The Netherlands: lifeline of the flow of goods

15. 10. 2019

Cheese, tulips, clogs and more bicycles than inhabitants - this is what the Netherlands are known for. But did you know that the Netherlands are the world's second largest exporter of agricultural products after the USA?

This is not the only reason why the Netherlands are becoming an increasingly important logistics market for the ÖBB Rail Cargo Group.

What you can’t take by bike, you can take by train!

International trade has not only shaped the economy of the Kingdom of the Netherlands from the word go, it also represents one of its lifelines. Agriculture and the food industry are among the most important economic sectors.

This is why the Netherlands is the world's second largest exporter of agricultural products after the USA. The significance of the Netherlands as a port city is all the greater.

Rotterdam is not only the largest seaport in Europe, it is also the hub for the global flow of goods. From Rotterdam's city centre to the North Sea near Hoek van Holland, the port covers around 120 km².

Rotterdam provides scheduled services for transporting goods to and from more than 1,000 ports around the world.

The Dutch deep-sea port is the starting point and destination of more than 250 intermodal rail connections per week. The port also plays an essential role for the ÖBB Rail Cargo Group. RCG currently runs four to five round trips a week between the Linz / Vienna and Wolfurt terminals to Rotterdam. Via the TransFER connections Vienna/Linz-Rotterdam, Wolfurt-Rotterdam and Budapest-Rotterdam, RCG transported a total of 24,800 tonnes from and to the port of Rotterdam in 2018.

From Wolfurt, Mainly energy drinks and fittings are transported from Wolfurt to the Netherlands by rail, and steel coils and consumer goods are transported on the environmentally friendly railways from Linz.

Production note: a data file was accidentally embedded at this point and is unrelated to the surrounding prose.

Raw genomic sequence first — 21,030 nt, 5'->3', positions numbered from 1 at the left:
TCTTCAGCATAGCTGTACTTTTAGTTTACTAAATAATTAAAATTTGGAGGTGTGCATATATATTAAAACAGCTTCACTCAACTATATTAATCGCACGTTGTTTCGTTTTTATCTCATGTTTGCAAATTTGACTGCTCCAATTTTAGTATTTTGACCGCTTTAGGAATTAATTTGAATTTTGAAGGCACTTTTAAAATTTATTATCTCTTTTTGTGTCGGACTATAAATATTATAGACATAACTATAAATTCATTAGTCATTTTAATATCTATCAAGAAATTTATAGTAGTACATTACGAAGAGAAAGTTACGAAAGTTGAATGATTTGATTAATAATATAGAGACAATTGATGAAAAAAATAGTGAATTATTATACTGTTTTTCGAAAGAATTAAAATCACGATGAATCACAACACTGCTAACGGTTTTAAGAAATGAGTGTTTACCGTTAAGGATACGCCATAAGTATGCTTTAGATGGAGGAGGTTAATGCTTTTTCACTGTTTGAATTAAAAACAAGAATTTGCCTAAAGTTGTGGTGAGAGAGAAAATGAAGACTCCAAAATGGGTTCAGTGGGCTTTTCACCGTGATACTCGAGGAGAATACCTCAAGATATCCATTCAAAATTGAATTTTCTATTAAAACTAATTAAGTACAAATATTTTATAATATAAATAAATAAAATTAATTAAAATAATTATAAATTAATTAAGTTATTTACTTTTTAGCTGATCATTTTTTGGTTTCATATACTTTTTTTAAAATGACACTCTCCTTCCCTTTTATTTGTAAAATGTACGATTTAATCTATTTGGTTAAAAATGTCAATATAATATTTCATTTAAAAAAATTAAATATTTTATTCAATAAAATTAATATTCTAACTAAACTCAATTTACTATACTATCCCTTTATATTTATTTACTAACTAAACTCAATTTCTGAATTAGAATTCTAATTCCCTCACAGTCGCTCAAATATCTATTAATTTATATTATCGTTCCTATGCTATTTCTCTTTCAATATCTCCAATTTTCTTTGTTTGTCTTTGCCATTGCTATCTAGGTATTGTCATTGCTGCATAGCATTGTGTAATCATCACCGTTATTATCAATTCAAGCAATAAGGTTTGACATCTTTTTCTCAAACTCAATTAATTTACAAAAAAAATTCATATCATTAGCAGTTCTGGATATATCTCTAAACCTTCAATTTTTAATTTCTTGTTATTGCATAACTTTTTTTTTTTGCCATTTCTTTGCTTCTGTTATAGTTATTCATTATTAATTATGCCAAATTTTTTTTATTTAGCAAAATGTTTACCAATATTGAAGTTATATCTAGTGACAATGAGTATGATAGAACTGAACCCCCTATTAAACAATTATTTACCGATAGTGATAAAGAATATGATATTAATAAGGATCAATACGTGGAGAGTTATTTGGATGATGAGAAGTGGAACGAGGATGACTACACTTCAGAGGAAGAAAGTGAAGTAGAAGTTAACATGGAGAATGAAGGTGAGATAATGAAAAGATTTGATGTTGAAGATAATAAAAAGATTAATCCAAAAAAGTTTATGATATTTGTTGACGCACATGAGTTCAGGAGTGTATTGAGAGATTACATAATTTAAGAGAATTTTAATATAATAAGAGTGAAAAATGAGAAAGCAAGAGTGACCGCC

Sustainability at sea and on the rails

The Port of Rotterdam has the ambitious goal of becoming the most sustainable port in the world and setting an example for others to follow. Ecological modernisation projects such as the promotion of sustainable energy sources from wind, sun and biomass contribute to this.

Together with the leading European freight railways, we have also set ourselves the goal of shifting 30% of our freight volume to the environmentally friendly railways by 2030.

It is good that our business model is sustainable per se. The CO2-neutral port and RCG's environmentally friendly freight traffic are thus doing everything they can to make their contribution to climate protection. No goods can be transported to the Netherlands in a more sustainable way.

Railways in the Netherlands

The rail network in the Netherlands has a total length of 3,000 km and is the busiest in Europe. The rail freight market has been liberalised for more than 20 years. In 2016, there were 21 rail freight companies and 8 passenger companies operating on the railways.

Since the European Commission wants to promote competitiveness, any railway operator can offer rail transport on regional routes from 2021. The state-owned Nederlandse Spoorwegen (NS) has an exclusive concession on the main railway network until 2025.